OK, what an interesting chair-gripping dud of a Wild Card weekend it was in the NFL. Except for the Packers-Cardinals epic on Sunday night, most of the games were flat-out stinkers, and I’d call them unwatchable except I really did like seing New England get their butts handed to them.

Onto the divisional round picks:

Arizona Cardinals at New Orleans Saints. With apologies to Terrell Owens, but this is the game for you to get your popcorn ready. Two high-powered offenses that can score from anywhere on the field get ready to lock horns. The Saints looked to be poised to run through the entire NFL regular schedule until their bid for unbeaten status was derailed by Dallas, and New Orleans finished on a three-game losing streak. You never know what the Cardinals will do, although Arizona looks to be just as strong as they were en route to last year’s surprising run to the Super Bowl. Saints QB Drew Brees is as good as any quarterback in the league, but few do it better than Cardinals QB Kurt Warner in the post-season. I look for the Cardinals to win this one, 34-28.

Baltimore Ravens and Indianapolis Colts. Don’t let the end of Indy’s regular season fool you; this team is good. Very good. There’s a reason why Indianapolis QB Peyton Manning won his record 4th NFL MVP award this year – because he’s the best. However, Baltimore for some reason seems to turn it up a notch in the playoffs even when they stumble and bumble through the regular season. Just ask New England, a team that got punched in the mouth by the Ravens at home, where the Patriots hadn’t lost a playoff game since 1978. However, the Colts are at home, a tough place to play, and have more weapons. That’s why I like the Colts to win, although it will be a tough contest, 21-16.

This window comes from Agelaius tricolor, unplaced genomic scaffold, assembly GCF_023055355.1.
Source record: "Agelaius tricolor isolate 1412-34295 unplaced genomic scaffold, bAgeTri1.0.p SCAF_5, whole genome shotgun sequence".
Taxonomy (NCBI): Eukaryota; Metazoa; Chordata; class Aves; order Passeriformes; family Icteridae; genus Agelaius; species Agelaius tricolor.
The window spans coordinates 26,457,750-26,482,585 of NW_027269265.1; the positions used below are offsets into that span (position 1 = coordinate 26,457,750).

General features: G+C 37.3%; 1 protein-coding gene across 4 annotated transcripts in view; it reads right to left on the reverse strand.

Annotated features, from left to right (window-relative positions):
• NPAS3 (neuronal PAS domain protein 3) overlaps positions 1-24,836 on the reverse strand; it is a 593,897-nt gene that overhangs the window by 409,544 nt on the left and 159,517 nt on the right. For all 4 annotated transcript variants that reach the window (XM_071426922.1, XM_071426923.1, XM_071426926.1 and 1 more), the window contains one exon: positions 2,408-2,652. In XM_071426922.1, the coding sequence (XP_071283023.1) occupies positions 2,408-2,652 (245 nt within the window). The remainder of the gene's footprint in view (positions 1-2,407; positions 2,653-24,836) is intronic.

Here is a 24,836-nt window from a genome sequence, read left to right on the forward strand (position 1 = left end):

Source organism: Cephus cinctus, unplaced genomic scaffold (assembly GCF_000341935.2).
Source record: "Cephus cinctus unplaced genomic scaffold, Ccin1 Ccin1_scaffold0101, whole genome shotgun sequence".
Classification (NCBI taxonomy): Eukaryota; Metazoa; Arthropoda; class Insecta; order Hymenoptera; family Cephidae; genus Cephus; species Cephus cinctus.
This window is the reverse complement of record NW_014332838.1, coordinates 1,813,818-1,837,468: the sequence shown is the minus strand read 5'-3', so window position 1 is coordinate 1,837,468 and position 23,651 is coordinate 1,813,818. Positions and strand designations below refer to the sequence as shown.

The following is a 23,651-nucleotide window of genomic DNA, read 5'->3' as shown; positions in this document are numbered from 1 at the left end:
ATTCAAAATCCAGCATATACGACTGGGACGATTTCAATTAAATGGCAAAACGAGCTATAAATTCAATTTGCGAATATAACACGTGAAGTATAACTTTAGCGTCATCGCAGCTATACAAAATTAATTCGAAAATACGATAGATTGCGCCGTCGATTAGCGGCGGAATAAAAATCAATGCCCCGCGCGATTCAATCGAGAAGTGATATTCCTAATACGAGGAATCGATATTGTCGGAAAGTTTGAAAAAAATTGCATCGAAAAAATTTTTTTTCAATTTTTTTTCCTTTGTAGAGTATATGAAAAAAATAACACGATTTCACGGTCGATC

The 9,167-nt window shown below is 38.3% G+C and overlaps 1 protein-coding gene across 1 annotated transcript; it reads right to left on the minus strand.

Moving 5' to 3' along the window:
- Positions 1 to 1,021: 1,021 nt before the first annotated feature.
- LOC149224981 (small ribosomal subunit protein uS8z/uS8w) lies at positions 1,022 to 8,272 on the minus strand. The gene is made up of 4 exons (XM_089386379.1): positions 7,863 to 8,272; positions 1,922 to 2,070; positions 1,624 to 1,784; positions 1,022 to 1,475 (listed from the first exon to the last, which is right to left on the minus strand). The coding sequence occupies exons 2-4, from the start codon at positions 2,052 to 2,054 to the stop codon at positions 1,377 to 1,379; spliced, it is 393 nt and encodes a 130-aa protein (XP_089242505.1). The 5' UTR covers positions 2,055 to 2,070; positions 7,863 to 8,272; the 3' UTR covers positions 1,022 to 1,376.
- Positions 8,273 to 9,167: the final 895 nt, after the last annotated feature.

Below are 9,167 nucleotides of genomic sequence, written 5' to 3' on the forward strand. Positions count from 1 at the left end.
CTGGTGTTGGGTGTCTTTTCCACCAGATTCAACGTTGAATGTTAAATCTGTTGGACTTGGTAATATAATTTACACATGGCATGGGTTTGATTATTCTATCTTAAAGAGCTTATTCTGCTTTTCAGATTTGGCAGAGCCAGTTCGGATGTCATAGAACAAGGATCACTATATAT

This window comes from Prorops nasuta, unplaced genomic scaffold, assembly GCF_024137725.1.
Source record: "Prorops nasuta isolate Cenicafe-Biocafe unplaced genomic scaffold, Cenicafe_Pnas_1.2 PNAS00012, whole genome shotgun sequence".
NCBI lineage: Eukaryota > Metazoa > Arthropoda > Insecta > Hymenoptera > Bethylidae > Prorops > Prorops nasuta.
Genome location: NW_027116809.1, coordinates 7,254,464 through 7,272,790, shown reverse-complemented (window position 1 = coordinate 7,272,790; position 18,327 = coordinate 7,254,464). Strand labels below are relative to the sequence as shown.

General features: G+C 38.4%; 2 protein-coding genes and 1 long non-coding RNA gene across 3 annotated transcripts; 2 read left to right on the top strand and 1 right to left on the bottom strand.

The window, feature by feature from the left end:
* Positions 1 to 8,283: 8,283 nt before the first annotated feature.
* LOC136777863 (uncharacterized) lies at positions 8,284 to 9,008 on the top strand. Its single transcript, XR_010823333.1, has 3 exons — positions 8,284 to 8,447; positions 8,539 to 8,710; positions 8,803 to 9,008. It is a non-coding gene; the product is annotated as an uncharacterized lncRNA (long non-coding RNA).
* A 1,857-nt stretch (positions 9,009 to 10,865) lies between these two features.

Dallas Cowboys at Minnesota Vikings. Tough game to call. Dallas right now is playing the best football of any team in still alive, having closed out the regular season with two shutout wins over division rivals and literally kicking the snot out of Philadelphia in the wild-card round. The “best” label could have been applied to the Vikings at the beginning of the season because they played at a high level at every aspect of the game, but they’ve slid back a bit. Like the Colts, the Vikes are very tough at home. However, I can’t pick against Dallas right now, and I think they’ll win, 27-23, and praying that someone on the Cowboys’ D puts Minnesota QB Brett Favre into retirement for good.

New York Jets at San Diego Chargers. As a Bills fan, I am required by law to officially hate the J-E-T-S, but as a football fan, I absolutely love the way they play defense and the way they run the ball. San Diego is the hottest team in the AFC as they are on an 11-game win streak. The Chargers are also on a mission, having been considered to be Super Bowl contenders for the past few years, and they know their window is closing. The Jets will prove to be a very tough opponent for San Diego, but I think the Chargers will prevail, 23-16.

Last week: 3-1; Overall: 3-1

The picks, wild card rematch edition

5 01 2010

The second NFL season kicks off this weekend, although it may be deja vu since the matchups are mostly rematches of the regular season finale.
Since part of this blog’s name is “Football,” I figured I’d go ahead and make picks for each week of the post-season for you to view, comment or make fun of.